4. welldon meena,
      good conversation,
      focus on mayavathi needs more attention (i think)
      mayavathi is a simbel to study gender politics

    5. Ms. Omvedt says:

      I said “upper-caste” Hindu women politicians couldn’t get away with short hair but Dalits didn’t mind — I was thinking of Sushma Swaraj and all — she [Madhu Kishwar] denied it, but I still feel I am right.

      Generalising from a sample size of one, eh? Never a good idea.

      Did Ms. Omvedt check whether Indira Gandhi had long hair or short hair? The Wikipedia article on her has a number of photographs dating to when she was very young; in all of them she has short hair. So what conclusions are we to draw from this? That Indira Gandhi was a Dalit? Or that Mayawati is upper caste? Can Ms. Omvedt point me to an election where the length of Indira Gandhi’s hair was a significant electoral issue?

      This is silly theorising – if I may say so. I am willing to concede that it would be very unlikely to find women with short hair in the BJP. That’s all. But then not all upper caste women are in the BJP. Neither, for that matter, are all upper caste men. And actually, some Dalits – men and women – are in the BJP.

    6. suresh,

      yes, ms.omvedt might be focussing on a not-too-significant issue, but i don’t think she was talking about the approval of the upper caste men in the parties you mention.. she probably meant the acceptance of the lower caste voters.. in most of the states that the congress still manages to be a dominant player, it survives mostly on votes from the same sections- lower caste voters who didn’t mind indira gandhi’s short hair, and who don’t mind sonia gandhi’s not-too-long hair.

    7. kuffir,

      true regarding congress support – that was a deliberate political strategy, it used to be known as KHAM (Kshatriya-Harijan-Adivasi-Muslim) – but I don’t think hair length was ever an issue with the upper caste voters either. Those in the upper castes who voted against IG did so on grounds other than hair length – at least, that’s my understanding. Incidentally, a significant chunk of upper castes did vote for her, I think. If you have evidence to the contrary, I’d appreciate your sharing it with me.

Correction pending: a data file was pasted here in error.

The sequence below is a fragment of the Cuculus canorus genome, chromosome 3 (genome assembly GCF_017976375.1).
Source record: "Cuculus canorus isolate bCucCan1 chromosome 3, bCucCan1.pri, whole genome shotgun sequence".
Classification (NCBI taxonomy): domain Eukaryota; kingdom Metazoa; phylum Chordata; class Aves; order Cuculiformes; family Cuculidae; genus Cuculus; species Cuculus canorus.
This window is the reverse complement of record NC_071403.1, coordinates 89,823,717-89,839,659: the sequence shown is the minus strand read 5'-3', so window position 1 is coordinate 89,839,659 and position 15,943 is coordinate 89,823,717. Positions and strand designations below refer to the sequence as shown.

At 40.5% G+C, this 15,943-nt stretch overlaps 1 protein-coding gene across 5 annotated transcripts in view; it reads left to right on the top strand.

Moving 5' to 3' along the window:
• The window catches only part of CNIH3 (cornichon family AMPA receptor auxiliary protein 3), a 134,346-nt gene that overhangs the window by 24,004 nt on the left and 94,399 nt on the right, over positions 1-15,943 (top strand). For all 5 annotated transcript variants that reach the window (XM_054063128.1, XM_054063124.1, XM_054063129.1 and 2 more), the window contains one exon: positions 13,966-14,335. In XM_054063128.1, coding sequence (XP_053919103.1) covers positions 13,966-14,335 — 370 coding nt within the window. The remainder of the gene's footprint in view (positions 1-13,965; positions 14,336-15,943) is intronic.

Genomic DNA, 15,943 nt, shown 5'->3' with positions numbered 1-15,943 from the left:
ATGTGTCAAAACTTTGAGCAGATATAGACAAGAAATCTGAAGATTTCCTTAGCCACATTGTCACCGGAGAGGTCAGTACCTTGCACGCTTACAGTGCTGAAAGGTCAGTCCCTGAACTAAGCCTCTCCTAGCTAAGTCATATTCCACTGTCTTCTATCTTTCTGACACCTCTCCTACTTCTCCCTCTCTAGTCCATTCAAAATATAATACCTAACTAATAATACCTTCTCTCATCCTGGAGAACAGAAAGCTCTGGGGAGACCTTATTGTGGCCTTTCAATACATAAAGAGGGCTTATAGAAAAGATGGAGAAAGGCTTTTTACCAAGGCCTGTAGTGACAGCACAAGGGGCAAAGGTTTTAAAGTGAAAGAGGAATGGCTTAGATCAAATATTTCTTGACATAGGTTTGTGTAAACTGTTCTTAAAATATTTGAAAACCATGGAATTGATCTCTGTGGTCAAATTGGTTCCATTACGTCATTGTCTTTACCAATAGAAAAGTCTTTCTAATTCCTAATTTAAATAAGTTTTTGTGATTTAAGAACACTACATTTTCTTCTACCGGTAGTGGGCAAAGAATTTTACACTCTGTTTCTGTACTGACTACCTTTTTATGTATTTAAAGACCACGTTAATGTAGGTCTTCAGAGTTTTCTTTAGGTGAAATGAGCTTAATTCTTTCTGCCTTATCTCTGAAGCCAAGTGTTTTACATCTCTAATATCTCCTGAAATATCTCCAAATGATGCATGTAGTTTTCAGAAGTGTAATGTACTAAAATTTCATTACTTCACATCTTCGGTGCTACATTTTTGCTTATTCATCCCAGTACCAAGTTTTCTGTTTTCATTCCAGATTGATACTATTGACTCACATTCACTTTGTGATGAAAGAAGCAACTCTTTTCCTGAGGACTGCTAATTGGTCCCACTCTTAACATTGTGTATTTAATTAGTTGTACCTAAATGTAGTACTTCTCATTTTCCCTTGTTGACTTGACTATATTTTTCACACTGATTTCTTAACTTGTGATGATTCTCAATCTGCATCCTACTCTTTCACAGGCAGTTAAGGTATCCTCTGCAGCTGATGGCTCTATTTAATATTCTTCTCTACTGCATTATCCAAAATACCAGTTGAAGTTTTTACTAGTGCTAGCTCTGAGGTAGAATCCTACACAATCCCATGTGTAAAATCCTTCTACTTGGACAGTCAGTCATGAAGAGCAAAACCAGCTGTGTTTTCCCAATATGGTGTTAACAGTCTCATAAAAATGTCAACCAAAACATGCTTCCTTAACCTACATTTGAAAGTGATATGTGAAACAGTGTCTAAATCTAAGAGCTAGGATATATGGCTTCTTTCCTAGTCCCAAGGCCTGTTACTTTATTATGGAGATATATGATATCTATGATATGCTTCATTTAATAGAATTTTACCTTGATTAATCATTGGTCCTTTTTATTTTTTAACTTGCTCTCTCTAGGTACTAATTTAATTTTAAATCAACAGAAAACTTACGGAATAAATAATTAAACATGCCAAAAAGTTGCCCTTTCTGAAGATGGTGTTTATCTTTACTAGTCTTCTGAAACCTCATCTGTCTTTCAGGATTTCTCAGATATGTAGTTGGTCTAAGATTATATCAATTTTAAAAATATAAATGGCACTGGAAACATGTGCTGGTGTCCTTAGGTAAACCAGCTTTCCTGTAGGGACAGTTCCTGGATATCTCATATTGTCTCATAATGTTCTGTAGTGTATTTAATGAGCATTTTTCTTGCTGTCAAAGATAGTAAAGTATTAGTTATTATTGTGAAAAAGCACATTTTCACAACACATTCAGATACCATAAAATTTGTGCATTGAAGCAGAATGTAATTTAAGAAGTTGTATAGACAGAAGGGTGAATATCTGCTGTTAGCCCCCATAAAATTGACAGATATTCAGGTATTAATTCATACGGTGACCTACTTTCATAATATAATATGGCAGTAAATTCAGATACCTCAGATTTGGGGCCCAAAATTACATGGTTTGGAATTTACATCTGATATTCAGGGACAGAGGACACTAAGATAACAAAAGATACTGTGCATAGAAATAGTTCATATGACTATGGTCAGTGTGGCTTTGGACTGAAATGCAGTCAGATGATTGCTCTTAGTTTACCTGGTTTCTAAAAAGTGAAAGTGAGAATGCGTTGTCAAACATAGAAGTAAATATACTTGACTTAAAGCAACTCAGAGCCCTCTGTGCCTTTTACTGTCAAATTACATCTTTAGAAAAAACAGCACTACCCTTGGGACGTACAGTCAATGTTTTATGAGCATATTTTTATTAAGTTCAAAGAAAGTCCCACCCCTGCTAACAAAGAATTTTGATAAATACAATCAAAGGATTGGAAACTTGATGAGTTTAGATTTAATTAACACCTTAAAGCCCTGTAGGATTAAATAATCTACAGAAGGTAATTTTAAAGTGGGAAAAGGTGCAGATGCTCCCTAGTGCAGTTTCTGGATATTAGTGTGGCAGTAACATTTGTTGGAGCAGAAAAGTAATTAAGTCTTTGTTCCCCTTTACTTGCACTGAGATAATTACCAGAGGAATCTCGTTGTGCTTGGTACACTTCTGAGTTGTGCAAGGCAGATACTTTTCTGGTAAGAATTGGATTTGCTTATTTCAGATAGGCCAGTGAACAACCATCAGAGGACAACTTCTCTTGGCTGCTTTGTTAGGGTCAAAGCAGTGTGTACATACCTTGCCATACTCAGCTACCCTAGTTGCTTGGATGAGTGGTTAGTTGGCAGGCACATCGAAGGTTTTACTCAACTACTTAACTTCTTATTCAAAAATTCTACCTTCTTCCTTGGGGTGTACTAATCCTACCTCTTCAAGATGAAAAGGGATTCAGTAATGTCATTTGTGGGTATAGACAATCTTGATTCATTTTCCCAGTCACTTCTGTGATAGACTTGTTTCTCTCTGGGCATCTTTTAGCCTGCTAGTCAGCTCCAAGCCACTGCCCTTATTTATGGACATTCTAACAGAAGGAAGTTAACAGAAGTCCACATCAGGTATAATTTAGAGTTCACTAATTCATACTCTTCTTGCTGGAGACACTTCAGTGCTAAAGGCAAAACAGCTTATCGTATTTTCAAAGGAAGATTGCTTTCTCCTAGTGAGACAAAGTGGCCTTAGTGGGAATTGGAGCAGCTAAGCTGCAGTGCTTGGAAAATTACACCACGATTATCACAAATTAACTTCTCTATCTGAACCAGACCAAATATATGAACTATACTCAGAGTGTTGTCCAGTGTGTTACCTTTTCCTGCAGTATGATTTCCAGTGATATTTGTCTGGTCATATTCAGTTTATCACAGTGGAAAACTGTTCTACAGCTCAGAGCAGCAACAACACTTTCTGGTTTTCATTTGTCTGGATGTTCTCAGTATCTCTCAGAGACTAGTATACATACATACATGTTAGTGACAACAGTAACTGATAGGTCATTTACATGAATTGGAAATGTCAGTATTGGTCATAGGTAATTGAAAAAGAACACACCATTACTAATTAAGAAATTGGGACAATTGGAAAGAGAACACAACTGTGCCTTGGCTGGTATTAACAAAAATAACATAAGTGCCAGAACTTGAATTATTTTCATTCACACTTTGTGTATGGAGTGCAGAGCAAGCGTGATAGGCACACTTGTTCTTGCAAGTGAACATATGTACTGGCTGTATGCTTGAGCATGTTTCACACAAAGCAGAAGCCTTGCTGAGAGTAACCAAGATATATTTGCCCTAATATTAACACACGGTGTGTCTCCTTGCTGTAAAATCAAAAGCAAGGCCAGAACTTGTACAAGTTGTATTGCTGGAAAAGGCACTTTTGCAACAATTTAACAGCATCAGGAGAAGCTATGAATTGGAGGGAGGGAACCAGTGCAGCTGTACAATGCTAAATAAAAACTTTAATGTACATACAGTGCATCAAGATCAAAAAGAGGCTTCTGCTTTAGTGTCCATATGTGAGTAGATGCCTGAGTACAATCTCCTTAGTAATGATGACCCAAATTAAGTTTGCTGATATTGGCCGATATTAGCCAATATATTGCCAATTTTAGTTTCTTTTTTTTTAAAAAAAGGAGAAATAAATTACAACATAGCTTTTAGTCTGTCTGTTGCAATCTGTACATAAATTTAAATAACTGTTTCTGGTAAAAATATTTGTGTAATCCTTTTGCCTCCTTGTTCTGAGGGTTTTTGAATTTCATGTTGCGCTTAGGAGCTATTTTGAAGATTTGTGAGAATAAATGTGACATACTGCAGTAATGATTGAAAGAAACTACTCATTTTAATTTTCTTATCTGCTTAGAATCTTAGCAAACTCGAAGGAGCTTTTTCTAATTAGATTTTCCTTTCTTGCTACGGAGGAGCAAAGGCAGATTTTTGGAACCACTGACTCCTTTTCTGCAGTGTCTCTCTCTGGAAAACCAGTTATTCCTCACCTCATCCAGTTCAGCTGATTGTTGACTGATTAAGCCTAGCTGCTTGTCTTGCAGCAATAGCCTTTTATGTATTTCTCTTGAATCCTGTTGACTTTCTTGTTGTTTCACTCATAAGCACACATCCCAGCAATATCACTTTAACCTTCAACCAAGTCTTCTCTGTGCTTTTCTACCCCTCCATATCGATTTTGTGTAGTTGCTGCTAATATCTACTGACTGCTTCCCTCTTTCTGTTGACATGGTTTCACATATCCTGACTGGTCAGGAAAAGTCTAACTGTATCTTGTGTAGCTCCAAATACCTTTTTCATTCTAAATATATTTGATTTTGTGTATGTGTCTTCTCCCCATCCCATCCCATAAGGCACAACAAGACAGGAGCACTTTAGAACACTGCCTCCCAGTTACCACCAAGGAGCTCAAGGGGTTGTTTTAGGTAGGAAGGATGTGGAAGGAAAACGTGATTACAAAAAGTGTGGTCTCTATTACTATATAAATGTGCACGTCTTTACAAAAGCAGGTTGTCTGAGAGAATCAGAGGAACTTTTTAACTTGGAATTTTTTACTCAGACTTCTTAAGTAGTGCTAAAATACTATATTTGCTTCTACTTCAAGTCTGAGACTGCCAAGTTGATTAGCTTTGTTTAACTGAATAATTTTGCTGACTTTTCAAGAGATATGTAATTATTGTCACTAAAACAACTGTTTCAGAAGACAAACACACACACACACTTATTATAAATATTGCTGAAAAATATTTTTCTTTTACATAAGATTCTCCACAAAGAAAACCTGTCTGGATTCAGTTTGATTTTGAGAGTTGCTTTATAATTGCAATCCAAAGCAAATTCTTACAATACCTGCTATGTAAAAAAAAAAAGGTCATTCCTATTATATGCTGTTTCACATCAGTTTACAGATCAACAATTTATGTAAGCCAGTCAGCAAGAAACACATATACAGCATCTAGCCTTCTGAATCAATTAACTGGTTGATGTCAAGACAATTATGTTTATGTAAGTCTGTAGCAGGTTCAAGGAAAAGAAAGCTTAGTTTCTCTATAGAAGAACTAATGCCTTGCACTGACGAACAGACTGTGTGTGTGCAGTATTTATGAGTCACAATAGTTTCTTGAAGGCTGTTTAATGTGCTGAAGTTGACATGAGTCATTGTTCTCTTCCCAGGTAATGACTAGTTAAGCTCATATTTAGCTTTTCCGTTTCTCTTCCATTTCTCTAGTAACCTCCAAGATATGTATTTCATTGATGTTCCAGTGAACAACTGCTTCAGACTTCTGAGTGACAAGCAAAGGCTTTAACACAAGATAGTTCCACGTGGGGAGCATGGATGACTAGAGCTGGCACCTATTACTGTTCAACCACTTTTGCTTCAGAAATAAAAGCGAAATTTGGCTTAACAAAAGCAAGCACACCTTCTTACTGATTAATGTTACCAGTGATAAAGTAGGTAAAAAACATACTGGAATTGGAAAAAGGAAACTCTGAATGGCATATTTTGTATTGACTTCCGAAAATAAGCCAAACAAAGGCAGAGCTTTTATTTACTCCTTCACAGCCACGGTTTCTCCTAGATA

I really have no idea why Ms. Omvedt had to resort to what I still consider to be rather silly theorisiing. But yes, this is rather an unimportant issue and not worth bothering about and so I’ll leave you to have the final word.

    8. “Caste can only survive if women’s sexuality is controlled”

      I wonder how almost all of power distances in society are reaffirmed by how women are/were treated.
      To me, this linkage was a new perspective.
      Insightful interview! thanks 🙂

    9. Gail is an old friend and I don’t seem to have her current e-mail address. If you could supply it I would be most grateful

      Thanks

      Irene Diamond

    10. I agree with Suresh on the silly generalizations and theorizations of Gail. And whats with her comment that ALL Hindu goddess are black?

      She’s fighting for a good cause but it would be more credible if people who are in the public eye and seen as “representatives” of sorts would educate themselves a bit more on the cultural aspects of the people they are supposedly “representing”. Either that or just remain silent on things they don’t know anything about.

    11. Gail Omvedt’s feminism is a facade to Hindu- baiting and bashing. Any reason is good enough for her. Like Mayavathi’s hair style which is absolutely irrelevant. Jayalalitha who is from the upper caste and was also a chielf minister has danced in Bikinis in her movies. What about it. As a matter of fact the so called upwardly mobile upper caste women have less social restrictions than the so called dalits. Gail’s writing is full of silly generalizations and demonazation of vast majorities of people. A typical pseudo intellectual, a hate monger hiding behind the viel of feminism and progressive ideologies.

    12. “Jayalalitha who is from the upper caste and was also a chielf minister has danced in Bikinis in her movies. ”

      Are you serious?

      I had no idea.

      She looks like she weighs over 300 pounds now.

      I’d love to see her when she was young and in a bikini.

      Any pics?

    13. Dear Madam,
      We have great appreciation for your work. We at Dalit Nation inspired by Babasaheb Ambedkar are waging a battle against casteism and Manuwad in our soceity. Please go through some of our articles and links. Dalit Nation is the most widely read website on Dalit issues in the internet. You have clearly identified the problem which Dalits face in India – it is Hindutva. We plan to do a feature in our website the good work done by yourself.

      http://dalitnation.wordpress.com/

      Keep up the good work
      Warm Regards,
      Editor
      Dalit Nation

    14. i am very much interest to join in your party. What can i do please reply me immidiately.

    Leave a Reply

    Fill in your details below or click an icon to log in:

    WordPress.com Logo

    You are commenting using your WordPress.com account. Log Out / Change )

    Twitter picture

    You are commenting using your Twitter account. Log Out / Change )

    Facebook photo

    You are commenting using your Facebook account. Log Out / Change )

    Google+ photo

    You are commenting using your Google+ account. Log Out / Change )

    Connecting to %s

    %d bloggers like this: